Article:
International Journal of
Livestock Production

  • Abbreviation: Int. J. Livest. Prod.
  • Language: English
  • ISSN: 2141-2448
  • DOI: 10.5897/IJLP
  • Start Year: 2009
  • Published Articles: 227

Full Length Research Paper

Production practices of local pig farmers in Ghana

Aryee Sethlina Naa Dodua
  • Aryee Sethlina Naa Dodua
  • Department of Pathology, School of Biological Sciences, University of Cambridge, United Kingdom.
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Osei-Amponsah Richard
  • Osei-Amponsah Richard
  • Department of Pathology, School of Biological Sciences, University of Cambridge, United Kingdom.
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Adjei Owusu Dennis
  • Adjei Owusu Dennis
  • Department of Animal Science, College of Basic and Applied Sciences, University of Ghana, Legon-Accra, Ghana. 3Department of Animal Science, Faculty of Veterinary and Agricultural Science, University of Melbourne, Australia.
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Ahunu Benjamin Kwadjo
  • Ahunu Benjamin Kwadjo
  • Department of Animal Science, College of Basic and Applied Sciences, University of Ghana, Legon-Accra, Ghana. 3Department of Animal Science, Faculty of Veterinary and Agricultural Science, University of Melbourne, Australia.
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Skinner Benjamin Matthew
  • Skinner Benjamin Matthew
  • Department of Pathology, School of Biological Sciences, University of Cambridge, United Kingdom.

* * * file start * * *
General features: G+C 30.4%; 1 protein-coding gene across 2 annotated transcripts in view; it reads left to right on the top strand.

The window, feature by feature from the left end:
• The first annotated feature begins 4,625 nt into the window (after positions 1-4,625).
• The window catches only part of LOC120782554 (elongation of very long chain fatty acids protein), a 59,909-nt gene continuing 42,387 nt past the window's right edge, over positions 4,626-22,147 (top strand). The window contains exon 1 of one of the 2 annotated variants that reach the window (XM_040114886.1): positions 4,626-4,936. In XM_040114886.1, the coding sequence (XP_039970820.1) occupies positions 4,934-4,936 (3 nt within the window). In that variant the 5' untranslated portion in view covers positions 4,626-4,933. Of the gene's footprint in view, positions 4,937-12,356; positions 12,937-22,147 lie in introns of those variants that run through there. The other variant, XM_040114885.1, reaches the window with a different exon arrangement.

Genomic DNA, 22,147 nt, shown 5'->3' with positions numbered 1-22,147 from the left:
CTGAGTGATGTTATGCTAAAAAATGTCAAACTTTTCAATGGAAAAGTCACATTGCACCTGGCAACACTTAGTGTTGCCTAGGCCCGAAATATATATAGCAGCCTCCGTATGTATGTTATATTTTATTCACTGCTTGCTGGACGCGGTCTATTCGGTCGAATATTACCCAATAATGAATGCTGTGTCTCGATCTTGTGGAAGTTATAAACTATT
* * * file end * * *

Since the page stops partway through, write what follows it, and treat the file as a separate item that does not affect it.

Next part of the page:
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Sargent Carole Anne
  • Sargent Carole Anne
  • Department of Pathology, School of Biological Sciences, University of Cambridge, United Kingdom.
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  •  Received: 20 February 2019
  •  Accepted: 24 April 2019
  •  Published: 30 June 2019

Abstract

Local pig production is of economic, nutritional and socio-cultural importance to livelihoods in Ghana. Data was collected from 176 local pig farmers in four regions of Ghana using pretested structured questionnaire. Majority of the farmers interviewed were males over 30 years and kept crossbred pigs (64%) with income (95%) as their main motivation. In terms of housing of pigs, most farmers use sheds (39%), about a third had permanent structures (34%), whilst the rest (22%) use stalls with a few keeping their animals in their yards (2%) or having no housing facility (2%) at all. Growth rate of pigs was a relatively important trait (49%) for the farmers compared to aesthetic traits like coat colour or ear orientation. Majority of the farmers (90%) acquired their breeding stock from family, friends and the open market with only 10% acquiring breeding stock from government breeding stations. Local pig production in the study area was characterised as semi-intensive with significant opportunities for stakeholders to make interventions for improvement through provision of improved breeds, housing, feeding and veterinary care.

Key words: Food security, farmer education, pig production, sustainable breeding programmes.